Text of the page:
Sentinel data support study of volcanoes and landslides in Africa - Sentinel data support study of volcanoes and landslides in Africa
Sentinel data support study of volcanoes and landslides in Africa
18 May 2018
Data from the Sentinel-1 and -5P satellites of the European Union's Copernicus programme are being used to better understand the mechanisms behind volcanic eruptions and landslides in Central Africa.
Funded by the Belgian Science Policy BELSPO (part of the STEREO programme), and the Luxembourg National Research Fund (FNR), the RESIST project contributes to understanding the source mechanisms that drive volcanic eruptions and landslides in the area extending from the North of Lake Tanganyika to the North of the Virunga Volcanic Province, in Central Africa.
The project is coordinated by the Royal Museum for Central Africa (RMCA), in collaboration with partners in the North: The National Museum of Natural History/European Center for Geodynamics and Seismology (NMNH/ECGS), Centre Spatial de Liège (CSL), Belgian institute for Space Aeronomy (BIRA), and NASA. The consortium is actively collaborating with partners from the South: the Goma Volcano Observatory (GVO), the Université Officielle de Bukavu (UOB), the Centre de Recherche en Sciences Naturelles de Lwiro (CRSN), the Rwanda Geology and Mines Board (RGMB), and the Université du Burundi (UB).
RESIST relies on ground-based instrument networks, field surveys and modern Earth observation techniques (MSBAS InSAR time-series, SO2 flux, rainfall measurements), to study and characterise the changes in monitored parameters that could/should be considered as significant in terms of volcanic and landslide processes. This is performed by: 1) filling the gap of knowledge on the ground-based level and 2) combining this information with innovative EO approaches.
The ground-based regional networks are made of 16 permanent Global Navigation Satellite System (GNSS) stations (Kivu-G-Net), 17 broadband seismic stations (Kivu-S-Net), four infrasound stations and one video camera at the summit of the Nyiragongo volcano, all telemetered in real time (see also www.virunga-volcanoes.org).
12 additional rain gauges complete the ground-based infrastructure and contribute to a broader network of weather stations from other initiatives. The monitoring stations and the telemetry were deployed by RMCA and ECGS and maintained with the help of local partners (GVO, CRSN, ICCN, RGMB, UB) in the frame of the RESIST and former projects
To study the volcanic activity of the Nyamulagira – Nyiragongo volcanoes and the associated ground deformations, ground-based observations are analysed together with space borne radar images acquired by several sensors. Radar interferometry (InSAR) allows detecting inflation/deflation movements related to underneath magma migration.
A fully automated tool was developed to handle the mass processing of all the possible InSAR pairs using CIS (CSL InSAR Suite). These interferograms are then used to produce time series of ground displacement in vertical and horizontal directions, using the Multidimensional Small BAseline Subset method (MSBAS).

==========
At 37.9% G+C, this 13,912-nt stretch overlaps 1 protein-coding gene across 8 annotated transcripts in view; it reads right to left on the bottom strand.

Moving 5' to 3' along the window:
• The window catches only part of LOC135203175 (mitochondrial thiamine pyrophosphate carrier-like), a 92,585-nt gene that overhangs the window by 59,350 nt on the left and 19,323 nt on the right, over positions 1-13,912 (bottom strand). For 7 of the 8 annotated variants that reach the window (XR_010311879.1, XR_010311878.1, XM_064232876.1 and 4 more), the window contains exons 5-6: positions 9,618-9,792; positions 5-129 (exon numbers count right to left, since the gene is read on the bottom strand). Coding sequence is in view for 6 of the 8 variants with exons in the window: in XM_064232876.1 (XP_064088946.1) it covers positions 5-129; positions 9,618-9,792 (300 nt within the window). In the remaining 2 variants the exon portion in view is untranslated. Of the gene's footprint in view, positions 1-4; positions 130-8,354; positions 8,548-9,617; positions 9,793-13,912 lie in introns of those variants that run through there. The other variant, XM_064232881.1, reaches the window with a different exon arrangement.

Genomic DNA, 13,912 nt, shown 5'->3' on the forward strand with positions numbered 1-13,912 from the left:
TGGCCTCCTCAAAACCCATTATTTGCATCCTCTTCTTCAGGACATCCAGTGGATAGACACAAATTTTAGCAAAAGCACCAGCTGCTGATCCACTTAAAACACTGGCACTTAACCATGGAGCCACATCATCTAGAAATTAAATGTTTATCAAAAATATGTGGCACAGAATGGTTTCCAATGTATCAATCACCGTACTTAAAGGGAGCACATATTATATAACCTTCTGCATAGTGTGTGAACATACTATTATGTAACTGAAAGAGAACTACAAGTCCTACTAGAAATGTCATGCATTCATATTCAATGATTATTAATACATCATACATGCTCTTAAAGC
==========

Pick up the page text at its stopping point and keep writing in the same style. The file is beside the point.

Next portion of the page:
The Nyiragongo is an open-vent volcano and is known for its lava lake – the world's largest – the fluctuations of which are studied as a proxy for the pressure changes in the magmatic system. Time series of radar amplitude images acquired by the Copernicus Sentinel-1 and COSMO-SkyMed satellites are also used to measure Nyiragongo lava lake-level variations, through casted shadow monitoring.
With the nearly operational Copernicus Sentinel-5P satellite, the InSAR/GNSS/seismic data will soon be processed and analysed in association with spaceborne measurements of the SO2 flux from the volcanic plume. With support to the training of local scientists, the teams involved would significantly contribute to the improvement of the study and monitoring capacity of most threatening geohazards that affect the region.
Landslides are another major hazard that affect these tropical regions. InSAR techniques are also applied to study landslides in the urban context of the city of Bukavu (DR Congo) where such slope instabilities are strongly affecting densely populated areas, with infrastructure damage and related consequences (for instance, water sanitation).
Ground observations and measurements (DGNSS, UAV, rainfall, etc.) are combined with InSAR time series, and spaceborne rainfall measurements from NASA–JAXA Tropical Rainfall Measuring Mission (TRMM) and Global Precipitation Measurement (GPM) data.
François Kervyn, RESIST coordinator and senior scientist at RMCA, says,"Sentinel-1 and -5P provide invaluable sources for quick, dense and reliable information. This is of prime importance for the monitoring of geohazards affecting such a highly threatened and densely populated region, which is also one of the most complex environments to work in."
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